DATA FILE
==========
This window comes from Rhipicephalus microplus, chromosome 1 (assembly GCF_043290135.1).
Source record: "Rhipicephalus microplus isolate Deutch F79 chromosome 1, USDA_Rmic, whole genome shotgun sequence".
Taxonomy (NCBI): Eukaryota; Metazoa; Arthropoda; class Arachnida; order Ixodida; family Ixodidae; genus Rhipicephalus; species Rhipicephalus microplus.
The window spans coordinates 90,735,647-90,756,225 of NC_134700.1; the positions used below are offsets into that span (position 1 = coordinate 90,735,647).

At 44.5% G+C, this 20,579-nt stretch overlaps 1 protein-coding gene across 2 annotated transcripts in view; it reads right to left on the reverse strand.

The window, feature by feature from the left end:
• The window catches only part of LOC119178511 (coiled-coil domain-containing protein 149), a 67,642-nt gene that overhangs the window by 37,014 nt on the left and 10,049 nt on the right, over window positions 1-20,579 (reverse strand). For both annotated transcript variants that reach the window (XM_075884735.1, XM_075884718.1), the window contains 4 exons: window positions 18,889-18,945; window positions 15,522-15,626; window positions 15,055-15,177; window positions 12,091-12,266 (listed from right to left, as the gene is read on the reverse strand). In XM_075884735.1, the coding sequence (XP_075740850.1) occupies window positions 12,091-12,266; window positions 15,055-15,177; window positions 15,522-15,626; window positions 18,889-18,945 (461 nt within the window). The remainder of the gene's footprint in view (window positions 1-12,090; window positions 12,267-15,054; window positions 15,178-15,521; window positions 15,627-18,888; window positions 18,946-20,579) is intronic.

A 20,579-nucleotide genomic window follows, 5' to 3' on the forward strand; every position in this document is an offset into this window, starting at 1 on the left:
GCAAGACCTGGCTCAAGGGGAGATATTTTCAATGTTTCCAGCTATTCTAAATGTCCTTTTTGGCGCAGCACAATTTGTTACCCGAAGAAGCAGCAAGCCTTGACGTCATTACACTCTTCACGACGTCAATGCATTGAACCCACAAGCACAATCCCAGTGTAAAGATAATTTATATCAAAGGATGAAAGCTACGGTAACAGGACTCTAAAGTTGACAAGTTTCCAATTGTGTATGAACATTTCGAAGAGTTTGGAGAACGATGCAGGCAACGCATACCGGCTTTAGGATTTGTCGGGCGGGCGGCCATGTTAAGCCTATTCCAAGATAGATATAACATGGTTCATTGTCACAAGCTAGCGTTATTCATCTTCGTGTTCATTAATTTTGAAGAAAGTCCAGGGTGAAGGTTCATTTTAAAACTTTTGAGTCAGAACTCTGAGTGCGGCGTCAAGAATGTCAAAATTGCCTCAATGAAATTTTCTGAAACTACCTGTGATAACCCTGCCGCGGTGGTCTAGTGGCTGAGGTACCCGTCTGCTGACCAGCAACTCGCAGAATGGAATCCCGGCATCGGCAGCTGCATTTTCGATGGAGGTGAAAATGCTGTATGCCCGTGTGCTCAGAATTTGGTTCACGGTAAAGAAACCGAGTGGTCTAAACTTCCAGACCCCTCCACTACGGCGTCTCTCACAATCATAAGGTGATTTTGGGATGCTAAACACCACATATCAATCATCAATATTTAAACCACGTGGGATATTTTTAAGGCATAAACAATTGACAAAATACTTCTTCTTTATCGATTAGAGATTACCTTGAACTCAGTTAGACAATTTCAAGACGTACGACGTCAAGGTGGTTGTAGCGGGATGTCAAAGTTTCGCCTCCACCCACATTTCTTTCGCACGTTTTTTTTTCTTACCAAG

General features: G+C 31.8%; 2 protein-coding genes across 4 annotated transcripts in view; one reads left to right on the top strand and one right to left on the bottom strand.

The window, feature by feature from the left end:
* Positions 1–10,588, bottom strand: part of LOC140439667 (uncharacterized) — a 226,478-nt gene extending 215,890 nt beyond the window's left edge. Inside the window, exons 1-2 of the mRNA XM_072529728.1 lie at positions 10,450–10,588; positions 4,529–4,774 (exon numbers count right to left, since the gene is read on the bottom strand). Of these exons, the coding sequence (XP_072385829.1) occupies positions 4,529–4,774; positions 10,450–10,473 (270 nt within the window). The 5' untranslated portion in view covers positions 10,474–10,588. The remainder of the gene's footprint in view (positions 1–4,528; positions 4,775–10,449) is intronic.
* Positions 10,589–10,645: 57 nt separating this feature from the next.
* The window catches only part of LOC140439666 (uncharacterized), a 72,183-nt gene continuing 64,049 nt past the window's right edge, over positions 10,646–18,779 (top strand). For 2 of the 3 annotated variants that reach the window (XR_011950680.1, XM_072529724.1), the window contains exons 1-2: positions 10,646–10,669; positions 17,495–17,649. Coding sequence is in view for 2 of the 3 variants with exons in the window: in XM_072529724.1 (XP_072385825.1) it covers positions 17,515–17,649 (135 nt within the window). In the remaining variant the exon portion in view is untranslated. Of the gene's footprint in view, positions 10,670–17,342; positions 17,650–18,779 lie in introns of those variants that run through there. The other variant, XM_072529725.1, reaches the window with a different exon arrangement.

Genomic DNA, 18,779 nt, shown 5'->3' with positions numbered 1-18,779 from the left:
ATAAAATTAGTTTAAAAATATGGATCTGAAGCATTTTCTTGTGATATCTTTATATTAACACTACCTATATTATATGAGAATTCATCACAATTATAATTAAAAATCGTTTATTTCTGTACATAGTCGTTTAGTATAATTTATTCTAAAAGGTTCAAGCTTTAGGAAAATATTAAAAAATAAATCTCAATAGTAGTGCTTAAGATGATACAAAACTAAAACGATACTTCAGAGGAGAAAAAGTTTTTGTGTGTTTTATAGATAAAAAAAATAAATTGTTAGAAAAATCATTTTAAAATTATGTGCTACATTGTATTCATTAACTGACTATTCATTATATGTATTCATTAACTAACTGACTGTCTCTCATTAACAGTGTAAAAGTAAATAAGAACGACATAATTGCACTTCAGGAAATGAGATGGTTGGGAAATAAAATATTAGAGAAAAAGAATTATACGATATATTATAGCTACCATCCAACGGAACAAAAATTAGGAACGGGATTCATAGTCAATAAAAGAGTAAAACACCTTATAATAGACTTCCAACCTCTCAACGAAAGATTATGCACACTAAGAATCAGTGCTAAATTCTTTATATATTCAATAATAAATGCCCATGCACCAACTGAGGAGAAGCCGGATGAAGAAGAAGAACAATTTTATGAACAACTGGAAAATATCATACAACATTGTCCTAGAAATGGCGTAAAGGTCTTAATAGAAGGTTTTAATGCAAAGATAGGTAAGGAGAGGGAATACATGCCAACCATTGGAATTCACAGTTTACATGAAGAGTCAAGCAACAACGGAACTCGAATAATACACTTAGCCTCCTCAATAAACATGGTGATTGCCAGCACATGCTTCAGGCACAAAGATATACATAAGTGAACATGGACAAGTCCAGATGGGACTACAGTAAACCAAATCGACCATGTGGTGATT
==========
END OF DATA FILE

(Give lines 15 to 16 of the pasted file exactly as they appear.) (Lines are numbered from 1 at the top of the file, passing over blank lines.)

Genomic DNA, 18,779 nt, shown 5'->3' with positions numbered 1-18,779 from the left:
ATAAAATTAGTTTAAAAATATGGATCTGAAGCATTTTCTTGTGATATCTTTATATTAACACTACCTATATTATATGAGAATTCATCACAATTATAATTAAAAATCGTTTATTTCTGTACATAGTCGTTTAGTATAATTTATTCTAAAAGGTTCAAGCTTTAGGAAAATATTAAAAAATAAATCTCAATAGTAGTGCTTAAGATGATACAAAACTAAAACGATACTTCAGAGGAGAAAAAGTTTTTGTGTGTTTTATAGATAAAAAAAATAAATTGTTAGAAAAATCATTTTAAAATTATGTGCTACATTGTATTCATTAACTGACTATTCATTATATGTATTCATTAACTAACTGACTGTCTCTCATTAACAGTGTAAAAGTAAATAAGAACGACATAATTGCACTTCAGGAAATGAGATGGTTGGGAAATAAAATATTAGAGAAAAAGAATTATACGATATATTATAGCTACCATCCAACGGAACAAAAATTAGGAACGGGATTCATAGTCAATAAAAGAGTAAAACACCTTATAATAGACTTCCAACCTCTCAACGAAAGATTATGCACACTAAGAATCAGTGCTAAATTCTTTATATATTCAATAATAAATGCCCATGCACCAACTGAGGAGAAGCCGGATGAAGAAGAAGAACAATTTTATGAACAACTGGAAAATATCATACAACATTGTCCTAGAAATGGCGTAAAGGTCTTAATAGAAGGTTTTAATGCAAAGATAGGTAAGGAGAGGGAATACATGCCAACCATTGGAATTCACAGTTTACATGAAGAGTCAAGCAACAACGGAACTCGAATAATACACTTAGCCTCCTCAATAAACATGGTGATTGCCAGCACATGCTTCAGGCACAAAGATATACATAAGTGAACATGGACAAGTCCAGATGGGACTACAGTAAACCAAATCGACCATGTGGTGATT